Re: Getting Started With Channel Wires
>Data Flow is left to right
Data flow from left to right seems like a general convention that aids in creating as well as understanding diagrams. However, we sometimes find it convenient to bend the rule a little. If we have a long skinny diagram it may be better to have it fit on one page than have to scroll back and forth to see it all. In that case we typically put the second half below the first half and have a backwards flowing wire going from the right end of the first half to the left end of the second half. A moment's reflection makes it clear what's going on so this is reasonable.
Using shift registers makes it possible to stick to the convention of left to right flow (because the shift register does the hidden back flow from right side to left side), but sometimes it is convenient to use a feedback node instead. That introduces backward flowing wires, but again, it's easy to see what is going on as long as the extent of the backward flow isn't too long.
To make backward flowing wires more instantaneously recognizable I could imagine decorating wires that flow left or up with a background glyph pointing left or up.
>Sub-VI that run in parallel are generally arranged vertically
Now, a case can be made that having the same convention of left-to-right flow for Channels makes sense. It certainly seems that a diagram such as examples/Channels/Stream Rate Conversion/Multirate FIR Filter.vi would not benefit from vertical arrangement.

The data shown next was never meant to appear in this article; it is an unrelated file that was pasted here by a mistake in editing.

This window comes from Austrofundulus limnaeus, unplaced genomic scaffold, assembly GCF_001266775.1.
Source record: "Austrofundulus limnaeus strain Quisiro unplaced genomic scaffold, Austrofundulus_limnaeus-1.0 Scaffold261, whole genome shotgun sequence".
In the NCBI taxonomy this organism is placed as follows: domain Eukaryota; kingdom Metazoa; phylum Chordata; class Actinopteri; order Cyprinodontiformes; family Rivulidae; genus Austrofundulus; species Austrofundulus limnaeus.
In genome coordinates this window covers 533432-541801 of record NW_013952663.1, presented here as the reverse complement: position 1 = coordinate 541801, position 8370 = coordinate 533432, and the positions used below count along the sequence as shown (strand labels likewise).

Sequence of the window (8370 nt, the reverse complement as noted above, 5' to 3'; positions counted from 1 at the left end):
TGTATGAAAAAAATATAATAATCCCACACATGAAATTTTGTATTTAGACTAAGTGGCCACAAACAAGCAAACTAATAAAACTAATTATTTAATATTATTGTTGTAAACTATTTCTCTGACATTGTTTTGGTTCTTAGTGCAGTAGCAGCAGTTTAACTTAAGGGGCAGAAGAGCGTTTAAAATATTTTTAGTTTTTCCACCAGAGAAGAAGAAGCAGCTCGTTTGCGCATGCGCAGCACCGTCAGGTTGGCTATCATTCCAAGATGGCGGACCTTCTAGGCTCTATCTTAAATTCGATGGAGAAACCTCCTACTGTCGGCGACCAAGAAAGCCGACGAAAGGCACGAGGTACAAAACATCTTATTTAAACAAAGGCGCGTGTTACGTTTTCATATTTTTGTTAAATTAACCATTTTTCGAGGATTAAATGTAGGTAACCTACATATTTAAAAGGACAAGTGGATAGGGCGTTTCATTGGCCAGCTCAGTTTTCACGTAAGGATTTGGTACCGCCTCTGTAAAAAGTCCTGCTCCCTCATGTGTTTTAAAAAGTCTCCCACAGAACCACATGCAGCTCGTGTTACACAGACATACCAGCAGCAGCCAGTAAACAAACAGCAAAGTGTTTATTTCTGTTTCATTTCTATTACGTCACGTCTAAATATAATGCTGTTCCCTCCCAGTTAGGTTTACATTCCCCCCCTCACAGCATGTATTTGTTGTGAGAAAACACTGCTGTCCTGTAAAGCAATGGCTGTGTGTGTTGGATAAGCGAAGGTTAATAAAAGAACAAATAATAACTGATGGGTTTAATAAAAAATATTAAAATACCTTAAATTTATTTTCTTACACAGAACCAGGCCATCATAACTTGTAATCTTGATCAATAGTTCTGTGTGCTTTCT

A diagram like this looks similar to a LabVIEW Comms style diagram, and those diagrams definitely benefit from a convention of left-to-right flow. It is probably true that applications using Channels will often need cycles (A sends messages to B, B sends to C, C sends to A) but that seems to be no worse than the backward flowing regular wires described above. Seeing where the backward flowing Channels are could be enhanced using the same mechanism described above, using a background glyph.
It might be better to preserve left-to-right flow for both regular wires and Channels, and to relax the notion of having parallel processes stacked vertically. And it turns out stacking vertically isn't as neat as it sounds. Imagine a producer loop and a consumer loop connected by a Channel. The Write Endpoint is inevitably at the right edge of the producer loop and the Read Endpoint is inevitably at the left edge of the consumer loop. So, arranging the loops vertically, the downward flowing Channel also has to flow right-to-left.
And when you add the complication that cycles will require backward (upward) flowing Channels, preserving left-to-right flow and giving up on vertically stacking seems to be the preferable convention.